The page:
The sadness, of course, lingers. Terri loved the growing things; how impossible it is to think she’s not here to see this spring.
I walk a slender path, balanced between beauty and sorrow, and I think about the gift that life is, and how we tend to squander that gift, asleep and ignorant, unmindful of our time and place.
We went to a library book sale in Newark this weekend. We paid five bucks for a sturdy paper bag and thought, among the three of us, we could manage to make it worth our while, to put enough books in that bag to satisfy our reading needs for a month or two. We split up to shop our own particular aisles, and after five minutes, the first bag was almost filled, and I went back and bought another.
We filled them both and celebrated with a nice pub lunch and came home and sorted and stacked our wonderful finds. I finalized my TBR stack, and I swore nothing would sway me from that reading.
And then I took James to the library so he could return and refresh his DVD loans. And I just LOOKED at the new books—just looked to see what was there.
I brought home Dani Shapiro’s Inheritance. Despite the promises I made to my stack of books, I read Inheritance this week.
It is a compelling story. At age 54, kind of on a lark, Shapiro gets her DNA analyzed. And, in the results, she sees a shocking truth: the father she adored was not her father at all.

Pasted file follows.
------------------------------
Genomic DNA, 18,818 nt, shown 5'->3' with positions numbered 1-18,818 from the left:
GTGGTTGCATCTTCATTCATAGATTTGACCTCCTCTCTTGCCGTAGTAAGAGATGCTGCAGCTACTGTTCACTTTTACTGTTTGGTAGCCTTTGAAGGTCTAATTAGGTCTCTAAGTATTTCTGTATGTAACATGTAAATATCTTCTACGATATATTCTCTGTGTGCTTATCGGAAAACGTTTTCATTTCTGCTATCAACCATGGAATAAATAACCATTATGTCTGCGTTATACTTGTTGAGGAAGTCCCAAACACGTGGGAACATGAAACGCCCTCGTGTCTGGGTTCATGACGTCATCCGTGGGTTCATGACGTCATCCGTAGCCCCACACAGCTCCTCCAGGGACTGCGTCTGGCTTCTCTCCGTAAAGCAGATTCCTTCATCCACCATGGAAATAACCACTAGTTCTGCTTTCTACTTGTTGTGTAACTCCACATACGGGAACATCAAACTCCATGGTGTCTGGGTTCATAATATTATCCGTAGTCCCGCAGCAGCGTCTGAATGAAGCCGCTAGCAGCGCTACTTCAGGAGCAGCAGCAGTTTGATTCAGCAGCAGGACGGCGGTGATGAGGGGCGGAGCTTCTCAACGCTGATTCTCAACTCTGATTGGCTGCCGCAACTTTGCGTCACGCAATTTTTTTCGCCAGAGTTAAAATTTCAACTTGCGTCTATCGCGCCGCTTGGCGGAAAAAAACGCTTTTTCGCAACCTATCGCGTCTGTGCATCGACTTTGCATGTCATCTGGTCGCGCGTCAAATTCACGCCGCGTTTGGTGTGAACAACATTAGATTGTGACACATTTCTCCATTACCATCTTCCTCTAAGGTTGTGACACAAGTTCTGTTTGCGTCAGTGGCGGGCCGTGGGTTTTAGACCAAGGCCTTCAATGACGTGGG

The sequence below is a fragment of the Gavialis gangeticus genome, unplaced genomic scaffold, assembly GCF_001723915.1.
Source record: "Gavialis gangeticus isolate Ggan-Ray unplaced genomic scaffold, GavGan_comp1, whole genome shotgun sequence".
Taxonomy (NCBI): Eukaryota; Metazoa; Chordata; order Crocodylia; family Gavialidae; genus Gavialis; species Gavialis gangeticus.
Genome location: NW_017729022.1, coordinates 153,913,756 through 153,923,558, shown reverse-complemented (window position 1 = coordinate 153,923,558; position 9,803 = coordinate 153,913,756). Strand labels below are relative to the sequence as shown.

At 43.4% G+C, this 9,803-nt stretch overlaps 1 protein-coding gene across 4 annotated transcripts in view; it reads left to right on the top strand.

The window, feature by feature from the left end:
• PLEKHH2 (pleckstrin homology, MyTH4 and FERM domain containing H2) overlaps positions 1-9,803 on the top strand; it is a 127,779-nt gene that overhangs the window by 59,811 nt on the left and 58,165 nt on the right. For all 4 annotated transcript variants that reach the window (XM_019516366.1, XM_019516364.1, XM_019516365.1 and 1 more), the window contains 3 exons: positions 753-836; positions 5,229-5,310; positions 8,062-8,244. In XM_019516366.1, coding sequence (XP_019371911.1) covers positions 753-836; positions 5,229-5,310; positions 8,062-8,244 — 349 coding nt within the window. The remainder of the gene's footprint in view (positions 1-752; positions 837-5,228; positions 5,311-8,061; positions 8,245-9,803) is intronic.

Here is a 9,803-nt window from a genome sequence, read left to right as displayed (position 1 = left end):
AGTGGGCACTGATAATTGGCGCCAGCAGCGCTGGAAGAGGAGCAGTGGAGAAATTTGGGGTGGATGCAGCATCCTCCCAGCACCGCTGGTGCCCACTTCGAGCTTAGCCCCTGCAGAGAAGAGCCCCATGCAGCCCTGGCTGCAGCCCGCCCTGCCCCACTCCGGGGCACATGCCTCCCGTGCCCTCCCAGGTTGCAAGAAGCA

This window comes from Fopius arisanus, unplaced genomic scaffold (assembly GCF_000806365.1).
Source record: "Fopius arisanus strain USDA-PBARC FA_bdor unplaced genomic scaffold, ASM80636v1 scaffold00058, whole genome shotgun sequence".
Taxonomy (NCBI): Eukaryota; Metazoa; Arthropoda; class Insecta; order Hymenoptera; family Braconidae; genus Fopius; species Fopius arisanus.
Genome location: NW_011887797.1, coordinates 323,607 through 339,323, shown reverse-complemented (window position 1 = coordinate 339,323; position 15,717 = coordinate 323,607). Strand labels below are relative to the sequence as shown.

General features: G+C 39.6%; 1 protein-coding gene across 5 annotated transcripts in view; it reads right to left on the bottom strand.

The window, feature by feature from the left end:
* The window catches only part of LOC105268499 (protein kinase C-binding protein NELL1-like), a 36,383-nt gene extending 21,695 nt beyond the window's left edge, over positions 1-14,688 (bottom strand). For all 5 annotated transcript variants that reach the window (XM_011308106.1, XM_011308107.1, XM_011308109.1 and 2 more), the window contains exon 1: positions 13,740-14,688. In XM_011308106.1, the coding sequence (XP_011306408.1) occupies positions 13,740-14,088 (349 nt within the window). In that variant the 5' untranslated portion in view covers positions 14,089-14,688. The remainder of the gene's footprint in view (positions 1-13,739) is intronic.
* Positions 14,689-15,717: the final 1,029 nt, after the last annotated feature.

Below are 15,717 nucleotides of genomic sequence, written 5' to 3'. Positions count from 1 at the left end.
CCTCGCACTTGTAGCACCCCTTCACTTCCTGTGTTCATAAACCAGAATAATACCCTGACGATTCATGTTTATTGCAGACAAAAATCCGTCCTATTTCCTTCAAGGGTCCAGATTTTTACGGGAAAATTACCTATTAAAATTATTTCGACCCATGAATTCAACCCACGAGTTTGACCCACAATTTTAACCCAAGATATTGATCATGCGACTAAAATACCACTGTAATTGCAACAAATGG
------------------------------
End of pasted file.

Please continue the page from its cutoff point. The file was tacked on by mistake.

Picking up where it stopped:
Shapiro embarks on a journey of research and self-discovery; she finds her biological father and she grapples with home truths, with feelings of loss, with the thought she’s been betrayed by the people she trusted most. Her husband and son sustain her, and so does her strong belief in things spiritual. She mentions the three big questions—questions she probably thought she had already wrestled with to define her hard-won answers.
Now, she had to examine those answers and recalibrate.
The questions, she said, were these:
Who am I?
Why am I here?
How am I to live my life?
How am I to live my life?
I think about that as I walk, about living blindly and by rote and about the alternative. The earth warms into life, and I feel something stirring in response.
It is time to fully appreciate, time to be alive.
Yesterday two pounds of freshly roasted decaf beans arrived in the mail, express delivery from Yeah Me Too in Clintonville. Our favorite mail guy walked the package to the house, and he held it up to his nose and breathed in the aroma before he handed it to me.
“It smells so good in the truck,” he says, “driving that package around.” I gather up that package, and a smaller one addressed to Jim, and the magazines and envelopes he proffers.
Before I can thank him, he says, “Hey, I ordered myself five-gallons of dish detergent. I think I probably saved fifty bucks! It’ll last me all year, I bet, me being alone. And I like thinking I’m not putting all that plastic into the landfill.”
I tell him that’s great, and he gives me a thumbs up.
“I think you’re right,” he says. “There maybe IS another way to live.”
I take the mail inside to the table, and I roll that thought around, and I vow, again, to do my best to stay awake and aware, to appreciate the gifts of today, to keep the question always centered: How am I to live my life?
I need, I know, to turn down the volume on the outside voices and attend to my inner voice. I unpack the coffee beans; I open a bag, and hold it to my nose, and I breathe that rich and smoky goodness. Then I lace on my sneakers and go for a walk, and I listen.